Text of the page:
I nearly did not answer the door, for I did not recognize the man.
But my peek hole is pretty good. As he turned to leave I spotted Peggy’s suitcase.
I ran out there screaming for him to stop.
He had no idea what he was holding. Apologized for bothering me.
Asked if Peggy Whitmire lived here.
She used to, I told him.
Was he a grandson of a murderer? He was not old enough to have done it himself.
She had been gone since the early seventies, my daughter.
I invited him in for tea. I wanted to hear everything.
He had purchased a house from auction in Wallesby, a burb two towns over.
When renovating the attic, they had found Peggy’s suitcase in the wall.
“You mean next to a wall?”
He shook his head. His green eyes were kind. “They told me in a wall, Ma’am.”
I offered him lemonade. He told me the names of the couple who had lived in the home.
I had never heard of them.
My daughter was never found; no body, but I had a feeling she was long dead.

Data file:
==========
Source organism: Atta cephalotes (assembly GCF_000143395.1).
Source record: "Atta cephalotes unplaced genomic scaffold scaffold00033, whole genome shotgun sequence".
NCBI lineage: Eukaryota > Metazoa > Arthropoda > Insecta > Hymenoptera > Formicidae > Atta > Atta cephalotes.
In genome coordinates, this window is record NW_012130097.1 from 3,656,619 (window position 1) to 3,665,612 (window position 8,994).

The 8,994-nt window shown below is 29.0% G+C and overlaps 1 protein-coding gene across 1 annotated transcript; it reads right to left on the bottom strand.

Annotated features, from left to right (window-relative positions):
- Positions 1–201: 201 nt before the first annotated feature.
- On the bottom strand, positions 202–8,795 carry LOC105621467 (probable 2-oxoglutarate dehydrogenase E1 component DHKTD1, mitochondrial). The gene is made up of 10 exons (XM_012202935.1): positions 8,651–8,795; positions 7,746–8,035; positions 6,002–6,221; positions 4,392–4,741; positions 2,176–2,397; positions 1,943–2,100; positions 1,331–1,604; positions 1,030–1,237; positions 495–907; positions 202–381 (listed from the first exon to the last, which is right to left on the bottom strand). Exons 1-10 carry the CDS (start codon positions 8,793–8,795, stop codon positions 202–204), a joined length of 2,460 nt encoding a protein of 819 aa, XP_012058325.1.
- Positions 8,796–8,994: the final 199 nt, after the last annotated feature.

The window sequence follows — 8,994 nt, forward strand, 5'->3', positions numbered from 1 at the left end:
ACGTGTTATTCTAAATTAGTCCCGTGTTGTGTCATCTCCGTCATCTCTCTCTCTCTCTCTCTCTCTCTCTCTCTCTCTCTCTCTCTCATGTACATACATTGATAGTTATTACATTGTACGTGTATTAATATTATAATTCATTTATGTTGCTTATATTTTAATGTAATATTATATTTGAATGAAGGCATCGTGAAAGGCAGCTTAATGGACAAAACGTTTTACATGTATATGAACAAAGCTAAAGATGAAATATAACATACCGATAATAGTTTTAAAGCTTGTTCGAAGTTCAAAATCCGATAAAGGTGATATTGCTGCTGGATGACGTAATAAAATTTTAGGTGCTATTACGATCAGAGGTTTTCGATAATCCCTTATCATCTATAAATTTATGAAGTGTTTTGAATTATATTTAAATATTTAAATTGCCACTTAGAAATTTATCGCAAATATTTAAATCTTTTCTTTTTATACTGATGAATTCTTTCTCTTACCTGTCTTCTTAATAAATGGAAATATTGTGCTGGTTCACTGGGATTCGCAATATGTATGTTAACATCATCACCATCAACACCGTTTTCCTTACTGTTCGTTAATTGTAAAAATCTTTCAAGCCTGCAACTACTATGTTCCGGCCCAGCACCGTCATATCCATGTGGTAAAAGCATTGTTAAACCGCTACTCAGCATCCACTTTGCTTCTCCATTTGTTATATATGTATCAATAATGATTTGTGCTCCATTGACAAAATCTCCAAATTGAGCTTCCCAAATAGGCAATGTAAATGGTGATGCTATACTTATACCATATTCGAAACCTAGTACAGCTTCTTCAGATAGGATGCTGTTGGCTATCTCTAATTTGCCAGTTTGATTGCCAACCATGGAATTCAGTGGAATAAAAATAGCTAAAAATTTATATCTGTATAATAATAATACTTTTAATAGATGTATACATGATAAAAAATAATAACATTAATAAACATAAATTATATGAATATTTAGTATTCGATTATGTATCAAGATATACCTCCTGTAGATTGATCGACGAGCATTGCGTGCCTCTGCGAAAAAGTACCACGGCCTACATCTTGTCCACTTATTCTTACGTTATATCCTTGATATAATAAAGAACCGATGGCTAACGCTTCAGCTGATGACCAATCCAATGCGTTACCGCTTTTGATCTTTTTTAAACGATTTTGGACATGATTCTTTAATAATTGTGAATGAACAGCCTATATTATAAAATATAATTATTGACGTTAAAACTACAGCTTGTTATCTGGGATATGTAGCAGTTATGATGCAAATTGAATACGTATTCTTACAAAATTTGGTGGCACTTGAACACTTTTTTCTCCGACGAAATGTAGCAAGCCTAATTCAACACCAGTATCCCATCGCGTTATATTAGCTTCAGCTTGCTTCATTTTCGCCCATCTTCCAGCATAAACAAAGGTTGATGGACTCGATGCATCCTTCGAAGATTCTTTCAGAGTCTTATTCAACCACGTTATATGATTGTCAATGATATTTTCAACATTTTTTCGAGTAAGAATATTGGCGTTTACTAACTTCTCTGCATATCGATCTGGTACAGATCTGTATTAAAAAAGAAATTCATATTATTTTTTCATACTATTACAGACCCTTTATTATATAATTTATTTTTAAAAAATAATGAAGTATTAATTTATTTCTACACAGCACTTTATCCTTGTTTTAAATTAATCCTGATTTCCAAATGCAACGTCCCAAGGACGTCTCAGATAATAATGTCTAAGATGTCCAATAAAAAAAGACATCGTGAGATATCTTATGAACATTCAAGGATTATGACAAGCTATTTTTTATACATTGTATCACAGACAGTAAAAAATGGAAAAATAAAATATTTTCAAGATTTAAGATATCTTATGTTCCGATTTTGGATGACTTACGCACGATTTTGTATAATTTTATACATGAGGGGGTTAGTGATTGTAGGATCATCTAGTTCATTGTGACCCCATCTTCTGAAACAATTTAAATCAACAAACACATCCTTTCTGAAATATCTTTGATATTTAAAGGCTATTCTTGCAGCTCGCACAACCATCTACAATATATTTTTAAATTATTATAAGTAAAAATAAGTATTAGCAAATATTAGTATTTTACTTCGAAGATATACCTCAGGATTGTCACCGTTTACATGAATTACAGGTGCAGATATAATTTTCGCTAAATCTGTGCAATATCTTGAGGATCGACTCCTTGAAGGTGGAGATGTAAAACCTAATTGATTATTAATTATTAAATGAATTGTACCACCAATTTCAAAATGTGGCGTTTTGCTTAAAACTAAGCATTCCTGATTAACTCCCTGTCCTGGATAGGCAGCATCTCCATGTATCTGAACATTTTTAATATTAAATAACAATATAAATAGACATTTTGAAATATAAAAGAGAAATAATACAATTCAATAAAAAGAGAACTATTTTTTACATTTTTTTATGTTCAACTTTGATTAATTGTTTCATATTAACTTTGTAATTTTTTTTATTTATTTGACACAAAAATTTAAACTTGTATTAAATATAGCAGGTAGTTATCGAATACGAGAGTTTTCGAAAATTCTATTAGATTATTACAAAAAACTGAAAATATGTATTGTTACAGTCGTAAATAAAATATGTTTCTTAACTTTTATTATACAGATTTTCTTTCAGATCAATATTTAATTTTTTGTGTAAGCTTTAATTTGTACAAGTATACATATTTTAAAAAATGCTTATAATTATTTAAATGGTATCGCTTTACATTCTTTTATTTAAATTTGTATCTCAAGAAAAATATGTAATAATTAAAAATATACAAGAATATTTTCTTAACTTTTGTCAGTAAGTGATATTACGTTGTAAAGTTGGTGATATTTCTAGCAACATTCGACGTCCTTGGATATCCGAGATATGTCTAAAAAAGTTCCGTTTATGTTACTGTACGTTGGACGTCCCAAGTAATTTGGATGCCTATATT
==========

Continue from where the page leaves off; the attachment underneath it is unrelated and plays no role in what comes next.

Had she been abducted? Raped? Killed? I never thought she had run off.
She was nineteen at the time. She had the widest most genuine smile.
Peggy had disappeared in February of 1971. My only daughter.
He stopped smiling and got really serious then. I felt sad as I talked.
Tears began to flow. I thanked him over and over for bringing her suitcase home.
He told me there was not much in it.
I nodded. Asked him to stay for a second.
Fear nearly would not let me open it.
He showed me how to wiggle the latch a bit.
It was a difficult open. I had to use a screwdriver.
Peggy’s name in her handwriting appeared with my address inside the cover.
I was fascinated, recognizing her penmanship instantly. There were few items.
But a little tiny yellow midriff top she used to wear with red rickrack.
I took it out and put it to my nose, smelling my Peggy once again.
It was heaven. I began to cry. The man looked sad.
“I wish you knew,” he said. He left quietly.
I wish I did too.
Copyright © Caren Krutsinger | Year Posted 2021
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